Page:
It was the first week of college. An intense, magical, impossible time. When I think back, when I picture the white skin and the black hair and the lyrically formal way her High New England accent formed the words, I don’t see an 18 year old. I see a person. A full person, developed and intelligent and strong. Like the people around me, now, at 33 years old. I don’t see that when I look at 18 year olds. They are so young.

In another place at another time, I can see the stairwell that leads up from the library to all three floors of the school. I’ve never walked up this way before. My old classroom was on the second floor, and I am walking up to the third. For the first time in my life, I feel older. Not old, of course. I’m not wrinkly or infirm. I’m just growing up, and I can feel it in my bones. I can see it in my classmates that run past me, excited in a way that is painful and exhilarating, for the first day of school. They are in fourth grade, now. So am I.

When I look back on memories of the past I see two Jesses. Two Mes. One of them is another person. A memory that I know is my own, but it doesn’t feel like it happened to me. Anymore than a half-remembered dream. I know, because intelligent people in books have told me, that some of these memories, maybe all of them, are just whispers. Copies of copies, printed from the scatterings of story others have told me about those times, or from my own memories of remembering.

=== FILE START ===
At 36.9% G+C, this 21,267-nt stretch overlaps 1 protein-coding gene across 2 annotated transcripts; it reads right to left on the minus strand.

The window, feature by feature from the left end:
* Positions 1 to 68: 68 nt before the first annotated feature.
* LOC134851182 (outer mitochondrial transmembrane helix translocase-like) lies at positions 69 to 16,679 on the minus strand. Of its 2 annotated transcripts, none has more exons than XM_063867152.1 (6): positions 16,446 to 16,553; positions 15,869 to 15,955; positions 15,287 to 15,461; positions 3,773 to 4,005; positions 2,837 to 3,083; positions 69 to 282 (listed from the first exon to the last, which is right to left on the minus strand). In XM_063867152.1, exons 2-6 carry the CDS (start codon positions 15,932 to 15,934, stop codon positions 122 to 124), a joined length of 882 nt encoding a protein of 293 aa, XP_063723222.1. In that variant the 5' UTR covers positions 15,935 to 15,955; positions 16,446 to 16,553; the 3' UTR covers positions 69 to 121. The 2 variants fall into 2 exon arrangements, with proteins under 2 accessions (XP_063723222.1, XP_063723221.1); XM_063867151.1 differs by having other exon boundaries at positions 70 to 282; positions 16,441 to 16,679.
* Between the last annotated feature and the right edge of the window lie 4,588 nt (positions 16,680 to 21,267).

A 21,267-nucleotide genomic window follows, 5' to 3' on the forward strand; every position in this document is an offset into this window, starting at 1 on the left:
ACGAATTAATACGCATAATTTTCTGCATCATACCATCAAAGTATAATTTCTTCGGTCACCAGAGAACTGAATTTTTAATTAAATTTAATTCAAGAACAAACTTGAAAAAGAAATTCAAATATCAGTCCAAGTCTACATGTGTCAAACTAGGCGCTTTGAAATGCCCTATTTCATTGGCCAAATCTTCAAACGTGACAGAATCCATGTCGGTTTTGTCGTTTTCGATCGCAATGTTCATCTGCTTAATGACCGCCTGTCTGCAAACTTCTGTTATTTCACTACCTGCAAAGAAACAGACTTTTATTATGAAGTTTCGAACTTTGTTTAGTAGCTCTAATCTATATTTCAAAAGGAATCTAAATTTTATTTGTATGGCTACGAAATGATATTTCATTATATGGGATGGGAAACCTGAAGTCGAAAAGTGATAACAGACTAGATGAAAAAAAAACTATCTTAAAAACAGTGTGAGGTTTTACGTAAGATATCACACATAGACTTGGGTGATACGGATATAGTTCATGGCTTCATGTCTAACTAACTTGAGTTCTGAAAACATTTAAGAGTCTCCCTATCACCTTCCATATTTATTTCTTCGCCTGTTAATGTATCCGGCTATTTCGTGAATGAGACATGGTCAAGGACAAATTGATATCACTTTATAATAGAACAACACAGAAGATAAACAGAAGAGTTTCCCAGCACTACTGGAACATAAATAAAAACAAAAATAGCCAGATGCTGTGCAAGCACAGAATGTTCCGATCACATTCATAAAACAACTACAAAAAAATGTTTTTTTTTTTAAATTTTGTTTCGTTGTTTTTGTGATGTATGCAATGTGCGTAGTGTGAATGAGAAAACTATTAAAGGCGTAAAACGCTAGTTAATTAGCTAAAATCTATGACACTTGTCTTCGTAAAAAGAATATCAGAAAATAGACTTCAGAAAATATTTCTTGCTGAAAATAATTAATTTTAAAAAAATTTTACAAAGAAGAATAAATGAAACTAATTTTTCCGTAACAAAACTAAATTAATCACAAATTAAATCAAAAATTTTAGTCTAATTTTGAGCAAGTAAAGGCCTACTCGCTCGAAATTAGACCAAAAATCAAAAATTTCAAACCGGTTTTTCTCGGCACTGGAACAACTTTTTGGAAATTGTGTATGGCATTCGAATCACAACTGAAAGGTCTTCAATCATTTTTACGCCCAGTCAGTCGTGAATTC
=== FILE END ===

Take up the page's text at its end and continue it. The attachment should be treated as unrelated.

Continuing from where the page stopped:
The other Me is Me. I remember these moments as if they happened yesterday, only a yesterday that was a long time ago. But the Jesse inside those experiences is the same one who types these words. The same one who is listening to meditative music in order to stay calm during an anxious period of his life. The same one who breathes in air with just the faintest scent of cat litter still on it, and who is happy that it isn’t as strong as it was before he took out the trash.

I know that this Me barely existed as I walked up those stairs to Mrs. Robertson’s fourth grade classroom. This Me has millions of sensory and mental experiences that define him that were not present in the exuberant, long-haired 17 year old who watched his new friend’s coal-black hair as she spoke, and marveled at how she stretched out the A in the word “candle” in the same way that fairies must do.

And yet, it is Me. Deep in my mind I don’t believe that. I think the self is an illusion perpetrated by a series of neural impulses responsible for the well-being of a pattern of DNA that itself has no motivation at all. A moment ago I downloaded a book about Taoism I intend to start reading later today, and still I believe that.